ARTM fare reform: the metro to Laval and Longueuil is more expensive


ARTM fare reform: the metro to Laval and Longueuil costs more

Among other new features resulting from this reform of the ARTM, it becomes impossible to travel to Longueuil, by metro, with a transit pass valid only for Montreal.

With the fare overhaul of the Autorité régionale de transport métropolitain (ARTM) which came into effect Friday in Montreal, Laval and Longueuil, it costs more to take the metro in the metropolis and to travel to the suburbs. Travelers who do not comply with the new obligations could have to pay a fine of $150 to $500.

The overhaul in question, already in force for a year at the x27;outside these three cities, simplifies the number of transport zones in the metropolitan area, reducing it from eight to four.

This decrease, however, comes with the imposition of borders, of sorts. Previously, it was indeed allowed to board a metro, on Montreal territory, and to end your journey in Longueuil, or at one of the three Laval stations.

From now on, you must have an All Modes AB ticket, which gives access to means of transport in the territories of the three cities [Montreal, Laval, Longueuil], to make the same trip. By attempting to do the same “the old fashioned way”, that is to say by taking the metro in Montreal with a ticket valid only on the territory of the metropolis, travelers could inherit; hefty fines.

We are aware that the rate overhaul is leading to changes, and that customers have to adapt, says Simon Charbonneau, spokesperson for the ;ARTM.

If necessary, depending on the circumstances, customers will be informed and made aware instead of receiving a statement of offence, especially at the beginning, he adds.

According to the regulations governing the possession and use of public transport tickets in the metropolitan area, obtaining or attempting to obtain a trip without having paid the fee is accompanied by a fine ranging from from $150 to $500.

Still according to Mr. Charbonneau, the ARTM will mainly rely on the work of inspectors stationed in the Longueuil and Laval stations. No question, in the short term, of using terminals which force a validation of the titles at the end of a trip, for example, as is the case in Vancouver or London, in particular. /p>

It is not impossible to have limits within a few years, continues Mr. Charbonneau.

The ARTM spokesperson, however, does not anticipate any traffic jams at the metro stations concerned. Especially, he says, since traffic on the network is still 65% of the pre-pandemic normal.

“We believe that teleworking will have an impact corresponding to a 15% reduction in traffic, which will be felt for several years. »

— Simon Charbonneau, Senior Advisor, Public Affairs and Media Relations at the ARTM

A major clean-up awaited for 40 years: this is how the ARTM describes this second phase of its fare reform, when the three major cities of the metropolitan area (Montreal, Longueuil and Laval) will in turn adopt the new rules already in place. force for a year in the peripheral cities.

On the menu, a great simplification of the price lists, among other changes. We are going from more than 750 transit tickets to around 100, mentions Simon Charbonneau, spokesperson for the agency, in a telephone interview.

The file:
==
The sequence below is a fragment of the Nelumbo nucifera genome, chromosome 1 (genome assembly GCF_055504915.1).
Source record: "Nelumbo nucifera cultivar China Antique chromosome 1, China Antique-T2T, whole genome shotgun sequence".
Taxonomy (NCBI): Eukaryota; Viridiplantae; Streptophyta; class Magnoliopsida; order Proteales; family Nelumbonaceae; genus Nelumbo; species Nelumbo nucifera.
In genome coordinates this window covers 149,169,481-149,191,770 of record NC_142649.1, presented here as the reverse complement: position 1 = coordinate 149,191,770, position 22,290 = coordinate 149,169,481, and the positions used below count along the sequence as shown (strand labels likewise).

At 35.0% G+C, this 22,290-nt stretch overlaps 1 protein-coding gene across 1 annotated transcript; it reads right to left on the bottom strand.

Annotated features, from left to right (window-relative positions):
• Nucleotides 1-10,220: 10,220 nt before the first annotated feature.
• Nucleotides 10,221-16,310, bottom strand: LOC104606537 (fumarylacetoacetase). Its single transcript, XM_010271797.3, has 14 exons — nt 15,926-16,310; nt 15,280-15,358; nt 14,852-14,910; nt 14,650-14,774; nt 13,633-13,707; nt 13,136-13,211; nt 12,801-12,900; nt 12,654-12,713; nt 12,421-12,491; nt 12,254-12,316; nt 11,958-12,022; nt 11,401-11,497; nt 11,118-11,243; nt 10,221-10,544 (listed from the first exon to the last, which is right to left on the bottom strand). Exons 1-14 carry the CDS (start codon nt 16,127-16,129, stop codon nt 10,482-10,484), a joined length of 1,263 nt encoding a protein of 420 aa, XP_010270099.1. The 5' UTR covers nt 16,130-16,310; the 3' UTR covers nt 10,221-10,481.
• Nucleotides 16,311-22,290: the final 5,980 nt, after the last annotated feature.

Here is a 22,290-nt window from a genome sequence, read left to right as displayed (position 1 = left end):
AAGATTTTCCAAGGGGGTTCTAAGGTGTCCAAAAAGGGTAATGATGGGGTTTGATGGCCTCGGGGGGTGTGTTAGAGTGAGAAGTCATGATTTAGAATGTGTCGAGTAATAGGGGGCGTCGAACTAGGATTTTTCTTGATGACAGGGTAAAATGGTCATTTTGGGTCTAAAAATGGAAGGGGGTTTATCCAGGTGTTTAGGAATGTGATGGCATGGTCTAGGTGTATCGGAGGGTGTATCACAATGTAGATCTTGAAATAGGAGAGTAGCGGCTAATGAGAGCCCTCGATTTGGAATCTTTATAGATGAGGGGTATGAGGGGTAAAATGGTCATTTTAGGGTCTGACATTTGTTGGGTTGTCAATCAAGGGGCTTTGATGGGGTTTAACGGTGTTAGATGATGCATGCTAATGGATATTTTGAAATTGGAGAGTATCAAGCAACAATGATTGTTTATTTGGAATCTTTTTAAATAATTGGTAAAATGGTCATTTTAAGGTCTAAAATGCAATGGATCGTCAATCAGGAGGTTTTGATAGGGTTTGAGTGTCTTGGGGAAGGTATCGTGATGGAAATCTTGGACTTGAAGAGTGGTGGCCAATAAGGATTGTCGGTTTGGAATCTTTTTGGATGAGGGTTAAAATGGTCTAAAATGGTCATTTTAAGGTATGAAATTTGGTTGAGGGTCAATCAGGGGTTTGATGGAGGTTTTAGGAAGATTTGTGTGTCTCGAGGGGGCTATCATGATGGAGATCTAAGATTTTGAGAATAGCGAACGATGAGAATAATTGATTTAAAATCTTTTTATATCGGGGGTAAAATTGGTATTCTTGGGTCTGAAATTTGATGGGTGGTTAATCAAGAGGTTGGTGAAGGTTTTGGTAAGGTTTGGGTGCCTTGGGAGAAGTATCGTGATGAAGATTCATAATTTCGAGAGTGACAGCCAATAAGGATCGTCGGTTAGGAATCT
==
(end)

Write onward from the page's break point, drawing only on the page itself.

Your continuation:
Previously, public transit in the greater Montreal area was plagued by an accumulation of tariff schedules, with 11 authorities and 4 transit companies each dictating their prices.

Now, the the ARTM fare card is reduced from eight to four zones, and the cost of the ticket is calculated according to the zone in which travelers are traveling, rather than according to the territory of the transport company where they are traveling. find.

On the territory of the island of Montreal, for example, which represents zone A, an All Modes A ticket allows you to take the bus, metro and commuter train, as well as the Réseau express Montréal (REM) when the latter is in service.

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The different areas served by the ARTM

Mr. Charbonneau reiterates that this fare overhaul is beneficial to travellers. First of all, with the example of Montreal, once again, it was necessary to buy two passes at $3.50 each to take the bus to Longueuil and then the metro to Montreal. Now, an All Modes AB title costs $4.50 each, provided you buy them in blocks of 10 passes, for a total of $45.

This price drop should be accompanied by an increase in interest on the part of citizens, who no longer have to juggle hundreds of transport tickets, foresees the ARTM, which evokes a reform with constant income .

For many citizens, however, this view of things is wrong. More than 7,000 people have signed an online petition denouncing the increase in ticket prices to take the metro only from Laval or Longueuil.

Under the old fare structure, this trip was $3.50. Now the same ticket costs $5.25. The title also gives access to all other modes of public transport in zones A (Montreal) and B (Laval and Longueuil), but this addition is of little or no use for travelers who only take the metro, say the signatories of the petition.

Spread cleaning must also open the door to other innovations.

Mr. Charbonneau thus mentions, among these changes envisaged, the possibility of paying directly by credit card – a pilot project is underway in the buses of the Société de transport de Laval – or by contactless payment by means of a telephone.

We are also centralizing on a single invoice all public and active transportation services, namely the bus, the train and the metro, which is done as of Friday, but also , eventually, the Communauto service, BIXI self-service bicycles, etc.

Finally, Mr. Charbonneau would like to reassure users: all tickets purchased before July 1 remain valid.

With information from Jérôme Labbé


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